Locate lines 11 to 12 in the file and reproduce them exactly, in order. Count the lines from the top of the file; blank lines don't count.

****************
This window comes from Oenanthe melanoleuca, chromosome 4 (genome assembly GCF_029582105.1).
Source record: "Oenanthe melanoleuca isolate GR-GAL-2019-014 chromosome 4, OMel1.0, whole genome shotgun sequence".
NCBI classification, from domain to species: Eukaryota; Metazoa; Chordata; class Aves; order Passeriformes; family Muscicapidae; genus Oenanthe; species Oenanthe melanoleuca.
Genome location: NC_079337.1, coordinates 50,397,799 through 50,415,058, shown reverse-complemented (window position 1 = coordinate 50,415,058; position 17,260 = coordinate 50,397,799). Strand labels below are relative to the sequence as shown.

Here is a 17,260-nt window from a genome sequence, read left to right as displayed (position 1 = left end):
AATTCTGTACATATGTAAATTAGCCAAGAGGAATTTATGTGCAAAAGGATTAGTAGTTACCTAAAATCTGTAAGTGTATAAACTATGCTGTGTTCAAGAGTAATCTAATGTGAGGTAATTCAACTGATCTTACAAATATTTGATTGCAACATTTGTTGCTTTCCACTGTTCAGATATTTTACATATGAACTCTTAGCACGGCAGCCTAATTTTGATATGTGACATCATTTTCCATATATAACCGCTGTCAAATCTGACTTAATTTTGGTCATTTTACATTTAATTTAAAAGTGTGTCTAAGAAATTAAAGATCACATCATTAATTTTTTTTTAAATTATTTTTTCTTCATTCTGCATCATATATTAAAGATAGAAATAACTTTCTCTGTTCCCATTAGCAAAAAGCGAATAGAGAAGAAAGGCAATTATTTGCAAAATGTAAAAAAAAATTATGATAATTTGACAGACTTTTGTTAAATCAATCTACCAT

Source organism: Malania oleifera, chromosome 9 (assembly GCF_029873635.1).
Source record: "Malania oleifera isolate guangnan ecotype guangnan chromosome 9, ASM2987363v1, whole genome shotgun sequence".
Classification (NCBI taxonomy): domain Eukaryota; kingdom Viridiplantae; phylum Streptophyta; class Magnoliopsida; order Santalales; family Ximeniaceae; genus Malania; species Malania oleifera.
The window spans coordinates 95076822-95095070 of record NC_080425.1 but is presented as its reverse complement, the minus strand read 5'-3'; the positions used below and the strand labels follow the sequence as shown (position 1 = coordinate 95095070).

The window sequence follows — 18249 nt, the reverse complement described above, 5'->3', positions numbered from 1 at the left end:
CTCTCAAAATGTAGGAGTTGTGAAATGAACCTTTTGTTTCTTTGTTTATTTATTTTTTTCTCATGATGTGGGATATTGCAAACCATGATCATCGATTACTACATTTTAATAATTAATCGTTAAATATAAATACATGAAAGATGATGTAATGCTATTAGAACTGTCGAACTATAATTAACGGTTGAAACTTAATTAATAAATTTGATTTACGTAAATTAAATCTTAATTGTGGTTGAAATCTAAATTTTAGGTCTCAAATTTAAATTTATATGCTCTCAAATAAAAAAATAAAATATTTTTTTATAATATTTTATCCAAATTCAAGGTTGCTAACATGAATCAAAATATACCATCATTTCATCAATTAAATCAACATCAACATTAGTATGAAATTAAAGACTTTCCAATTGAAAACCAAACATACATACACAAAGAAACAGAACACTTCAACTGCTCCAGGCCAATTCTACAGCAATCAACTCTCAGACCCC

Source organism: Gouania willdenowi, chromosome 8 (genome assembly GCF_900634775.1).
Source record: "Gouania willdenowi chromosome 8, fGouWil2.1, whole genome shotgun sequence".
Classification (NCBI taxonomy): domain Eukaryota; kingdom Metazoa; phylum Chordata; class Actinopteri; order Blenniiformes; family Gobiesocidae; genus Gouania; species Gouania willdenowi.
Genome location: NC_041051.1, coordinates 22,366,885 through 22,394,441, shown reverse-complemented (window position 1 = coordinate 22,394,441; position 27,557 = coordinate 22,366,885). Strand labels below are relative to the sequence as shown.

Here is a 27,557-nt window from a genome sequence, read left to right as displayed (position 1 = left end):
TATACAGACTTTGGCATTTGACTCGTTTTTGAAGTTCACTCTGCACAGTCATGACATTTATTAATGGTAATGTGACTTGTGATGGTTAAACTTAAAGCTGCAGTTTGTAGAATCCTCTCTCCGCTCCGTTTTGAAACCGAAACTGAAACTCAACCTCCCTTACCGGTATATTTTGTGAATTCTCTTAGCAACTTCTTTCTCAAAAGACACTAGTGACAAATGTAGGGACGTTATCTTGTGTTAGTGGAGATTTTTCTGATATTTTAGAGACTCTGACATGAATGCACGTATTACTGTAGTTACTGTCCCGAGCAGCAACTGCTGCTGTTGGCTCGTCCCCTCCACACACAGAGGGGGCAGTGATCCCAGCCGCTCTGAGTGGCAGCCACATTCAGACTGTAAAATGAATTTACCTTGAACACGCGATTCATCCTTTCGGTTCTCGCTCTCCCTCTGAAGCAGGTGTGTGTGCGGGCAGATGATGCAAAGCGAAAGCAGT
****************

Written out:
The window sequence follows — 18249 nt, the reverse complement described above, 5'->3', positions numbered from 1 at the left end:
CTCTCAAAATGTAGGAGTTGTGAAATGAACCTTTTGTTTCTTTGTTTATTTATTTTTTTCTCATGATGTGGGATATTGCAAACCATGATCATCGATTACTACATTTTAATAATTAATCGTTAAATATAAATACATGAAAGATGATGTAATGCTATTAGAACTGTCGAACTATAATTAACGGTTGAAACTTAATTAATAAATTTGATTTACGTAAATTAAATCTTAATTGTGGTTGAAATCTAAATTTTAGGTCTCAAATTTAAATTTATATGCTCTCAAATAAAAAAATAAAATATTTTTTTATAATATTTTATCCAAATTCAAGGTTGCTAACATGAATCAAAATATACCATCATTTCATCAATTAAATCAACATCAACATTAGTATGAAATTAAAGACTTTCCAATTGAAAACCAAACATACATACACAAAGAAACAGAACACTTCAACTGCTCCAGGCCAATTCTACAGCAATCAACTCTCAGACCCC